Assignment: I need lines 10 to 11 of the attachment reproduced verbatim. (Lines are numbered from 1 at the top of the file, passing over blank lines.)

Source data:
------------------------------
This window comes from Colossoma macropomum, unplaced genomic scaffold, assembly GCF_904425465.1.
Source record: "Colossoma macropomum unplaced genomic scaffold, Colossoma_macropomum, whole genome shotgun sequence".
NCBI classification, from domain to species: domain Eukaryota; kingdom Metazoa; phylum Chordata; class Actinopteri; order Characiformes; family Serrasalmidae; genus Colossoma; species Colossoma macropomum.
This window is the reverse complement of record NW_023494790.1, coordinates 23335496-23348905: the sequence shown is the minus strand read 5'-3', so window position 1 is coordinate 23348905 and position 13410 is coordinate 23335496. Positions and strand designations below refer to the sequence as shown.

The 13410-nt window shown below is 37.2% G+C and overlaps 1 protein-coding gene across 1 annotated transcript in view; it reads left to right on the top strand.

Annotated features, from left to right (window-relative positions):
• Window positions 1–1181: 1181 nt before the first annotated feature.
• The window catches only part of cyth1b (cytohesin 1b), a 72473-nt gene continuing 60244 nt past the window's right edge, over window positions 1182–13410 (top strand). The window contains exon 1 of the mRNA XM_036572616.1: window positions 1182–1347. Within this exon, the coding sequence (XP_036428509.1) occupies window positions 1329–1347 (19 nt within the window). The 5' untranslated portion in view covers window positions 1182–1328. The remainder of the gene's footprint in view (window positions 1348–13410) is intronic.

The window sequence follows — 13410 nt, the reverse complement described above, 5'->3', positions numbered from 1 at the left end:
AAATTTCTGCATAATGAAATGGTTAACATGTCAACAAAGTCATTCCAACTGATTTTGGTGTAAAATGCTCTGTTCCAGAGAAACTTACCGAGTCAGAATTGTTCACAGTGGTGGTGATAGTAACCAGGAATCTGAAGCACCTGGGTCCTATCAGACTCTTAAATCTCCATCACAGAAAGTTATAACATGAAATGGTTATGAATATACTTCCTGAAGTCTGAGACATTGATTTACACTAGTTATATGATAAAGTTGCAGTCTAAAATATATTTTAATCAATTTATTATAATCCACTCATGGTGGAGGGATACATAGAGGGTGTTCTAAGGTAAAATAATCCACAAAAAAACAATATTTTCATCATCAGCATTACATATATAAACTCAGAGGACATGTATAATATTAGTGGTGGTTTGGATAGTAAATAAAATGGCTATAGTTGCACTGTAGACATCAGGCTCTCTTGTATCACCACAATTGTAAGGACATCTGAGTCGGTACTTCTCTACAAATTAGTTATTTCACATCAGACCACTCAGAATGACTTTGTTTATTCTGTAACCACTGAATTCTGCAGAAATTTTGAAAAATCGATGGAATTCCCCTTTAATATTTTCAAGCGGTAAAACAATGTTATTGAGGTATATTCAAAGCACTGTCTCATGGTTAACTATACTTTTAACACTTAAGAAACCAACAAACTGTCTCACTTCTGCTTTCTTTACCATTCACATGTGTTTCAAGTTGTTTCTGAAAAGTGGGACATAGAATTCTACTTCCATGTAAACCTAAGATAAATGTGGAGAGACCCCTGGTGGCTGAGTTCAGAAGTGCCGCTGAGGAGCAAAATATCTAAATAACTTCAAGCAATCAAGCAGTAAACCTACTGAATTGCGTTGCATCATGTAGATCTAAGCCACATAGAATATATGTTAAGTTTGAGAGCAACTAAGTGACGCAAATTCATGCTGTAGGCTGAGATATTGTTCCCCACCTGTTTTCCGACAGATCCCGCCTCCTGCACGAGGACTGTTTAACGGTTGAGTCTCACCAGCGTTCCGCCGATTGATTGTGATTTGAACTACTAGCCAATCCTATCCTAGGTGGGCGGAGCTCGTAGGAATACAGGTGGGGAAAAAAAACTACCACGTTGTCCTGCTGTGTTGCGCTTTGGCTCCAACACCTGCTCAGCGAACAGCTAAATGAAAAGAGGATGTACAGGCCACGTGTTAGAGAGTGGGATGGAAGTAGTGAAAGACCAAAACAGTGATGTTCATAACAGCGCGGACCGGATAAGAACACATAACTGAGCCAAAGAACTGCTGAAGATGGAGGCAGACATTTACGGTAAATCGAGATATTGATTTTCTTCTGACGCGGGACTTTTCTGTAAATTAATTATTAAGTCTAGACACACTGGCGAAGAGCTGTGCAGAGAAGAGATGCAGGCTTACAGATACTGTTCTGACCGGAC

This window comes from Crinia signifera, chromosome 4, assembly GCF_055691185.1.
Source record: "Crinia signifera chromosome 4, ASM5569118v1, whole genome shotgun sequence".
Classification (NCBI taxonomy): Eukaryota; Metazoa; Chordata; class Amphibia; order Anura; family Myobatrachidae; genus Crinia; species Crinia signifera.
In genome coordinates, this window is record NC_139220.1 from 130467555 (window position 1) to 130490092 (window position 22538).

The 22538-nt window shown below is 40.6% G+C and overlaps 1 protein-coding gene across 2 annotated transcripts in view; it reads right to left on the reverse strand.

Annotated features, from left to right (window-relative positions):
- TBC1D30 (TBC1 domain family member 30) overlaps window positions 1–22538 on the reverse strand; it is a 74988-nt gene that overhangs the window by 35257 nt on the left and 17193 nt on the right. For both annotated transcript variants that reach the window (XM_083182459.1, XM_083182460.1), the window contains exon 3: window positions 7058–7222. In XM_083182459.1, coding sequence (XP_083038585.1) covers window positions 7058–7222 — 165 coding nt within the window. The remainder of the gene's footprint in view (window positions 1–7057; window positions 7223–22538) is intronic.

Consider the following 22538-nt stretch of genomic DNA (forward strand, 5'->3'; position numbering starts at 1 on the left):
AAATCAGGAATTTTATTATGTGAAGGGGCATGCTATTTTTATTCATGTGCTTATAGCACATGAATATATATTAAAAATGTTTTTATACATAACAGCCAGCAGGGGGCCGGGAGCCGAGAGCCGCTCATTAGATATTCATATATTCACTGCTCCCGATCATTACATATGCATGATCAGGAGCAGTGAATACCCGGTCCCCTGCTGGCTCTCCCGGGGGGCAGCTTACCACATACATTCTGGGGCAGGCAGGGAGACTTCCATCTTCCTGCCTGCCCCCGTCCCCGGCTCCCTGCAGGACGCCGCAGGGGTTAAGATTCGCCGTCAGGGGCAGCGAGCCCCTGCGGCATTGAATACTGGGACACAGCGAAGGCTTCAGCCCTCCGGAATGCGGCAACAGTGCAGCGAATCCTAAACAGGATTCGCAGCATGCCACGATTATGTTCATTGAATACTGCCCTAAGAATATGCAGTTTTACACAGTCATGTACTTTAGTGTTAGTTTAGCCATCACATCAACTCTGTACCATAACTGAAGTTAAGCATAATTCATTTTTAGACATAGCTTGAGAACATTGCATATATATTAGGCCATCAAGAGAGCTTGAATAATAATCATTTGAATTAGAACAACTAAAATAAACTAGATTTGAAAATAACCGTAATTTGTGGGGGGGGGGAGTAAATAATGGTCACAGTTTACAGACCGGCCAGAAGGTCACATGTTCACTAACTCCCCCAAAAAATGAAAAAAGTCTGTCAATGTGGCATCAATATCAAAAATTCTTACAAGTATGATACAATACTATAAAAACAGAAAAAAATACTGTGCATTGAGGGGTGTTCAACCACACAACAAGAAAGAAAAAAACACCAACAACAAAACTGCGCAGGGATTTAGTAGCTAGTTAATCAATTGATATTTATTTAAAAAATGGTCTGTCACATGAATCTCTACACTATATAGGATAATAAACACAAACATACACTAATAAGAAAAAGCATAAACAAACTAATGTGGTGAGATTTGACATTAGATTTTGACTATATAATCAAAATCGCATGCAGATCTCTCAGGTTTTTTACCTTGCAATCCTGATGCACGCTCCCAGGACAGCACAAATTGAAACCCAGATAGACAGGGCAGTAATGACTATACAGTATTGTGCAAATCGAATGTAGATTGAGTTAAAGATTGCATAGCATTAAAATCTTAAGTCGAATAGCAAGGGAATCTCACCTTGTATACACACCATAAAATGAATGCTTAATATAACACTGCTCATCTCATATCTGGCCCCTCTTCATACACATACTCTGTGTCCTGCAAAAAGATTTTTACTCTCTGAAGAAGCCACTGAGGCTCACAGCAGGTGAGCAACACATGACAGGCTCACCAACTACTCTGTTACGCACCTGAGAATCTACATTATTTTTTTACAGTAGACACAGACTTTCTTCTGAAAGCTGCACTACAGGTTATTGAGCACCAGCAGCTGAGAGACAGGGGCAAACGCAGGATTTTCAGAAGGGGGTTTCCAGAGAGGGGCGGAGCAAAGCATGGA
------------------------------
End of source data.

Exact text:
AAATTTCTGCATAATGAAATGGTTAACATGTCAACAAAGTCATTCCAACTGATTTTGGTGTAAAATGCTCTGTTCCAGAGAAACTTACCGAGTCAGAATTGTTCACAGTGGTGGTGATAGTAACCAGGAATCTGAAGCACCTGGGTCCTATCAGACTCTTAAATCTCCATCACAGAAAGTTATAACATGAAATGGTTATGAATATACTTCCTGAAGTCTGAGACATTGATTTACACTAGTTATATGATAAAGTTGCAGTCTAAAATATATTTTAATCAATTTATTATAATCCACTCATGGTGGAGGGATACATAGAGGGTGTTCTAAGGTAAAATAATCCACAAAAAAACAATATTTTCATCATCAGCATTACATATATAAACTCAGAGGACATGTATAATATTAGTGGTGGTTTGGATAGTAAATAAAATGGCTATAGTTGCACTGTAGACATCAGGCTCTCTTGTATCACCACAATTGTAAGGACATCTGAGTCGGTACTTCTCTACAAATTAGTTATTTCACATCAGACCACTCAGAATGACTTTGTTTATTCTGTAACCACTGAATTCTGCAGAAATTTTGAAAAATCGATGGAATTCCCCTTTAATATTTTCAAGCGGTAAAACAATGTTATTGAGGTATATTCAAAGCACTGTCTCATGGTTAACTATACTTTTAACACTTAAGAAACCAACAAACTGTCTCACTTCTGCTTTCTTTACCATTCACATGTGTTTCAAGTTGTTTCTGAAAAGTGGGACATAGAATTCTACTTCCATGTAAACCTAAGATAAATGTGGAGAGACCCCTGGTGGCTGAGTTCAGAAGTGCCGCTGAGGAGCAAAATATCTAAATAACTTCAAGCAATCAAGCAGTAAACCTACTGAATTGCGTTGCATCATGTAGATCTAAGCCACATAGAATATATGTTAAGTTTGAGAGCAACTAAGTGACGCAAATTCATGCTGTAGGCTGAGATATTGTTCCCCACCTGTTTTCCGACAGATCCCGCCTCCTGCACGAGGACTGTTTAACGGTTGAGTCTCACCAGCGTTCCGCCGATTGATTGTGATTTGAACTACTAGCCAATCCTATCCTAGGTGGGCGGAGCTCGTAGGAATACAGGTGGGGAAAAAAAACTACCACGTTGTCCTGCTGTGTTGCGCTTTGGCTCCAACACCTGCTCAGCGAACAGCTAAATGAAAAGAGGATGTACAGGCCACGTGTTAGAGAGTGGGATGGAAGTAGTGAAAGACCAAAACAGTGATGTTCATAACAGCGCGGACCGGATAAGAACACATAACTGAGCCAAAGAACTGCTGAAGATGGAGGCAGACATTTACGGTAAATCGAGATATTGATTTTCTTCTGACGCGGGACTTTTCTGTAAATTAATTATTAAGTCTAGACACACTGGCGAAGAGCTGTGCAGAGAAGAGATGCAGGCTTACAGATACTGTTCTGACCGGAC

This window comes from Crinia signifera, chromosome 4, assembly GCF_055691185.1.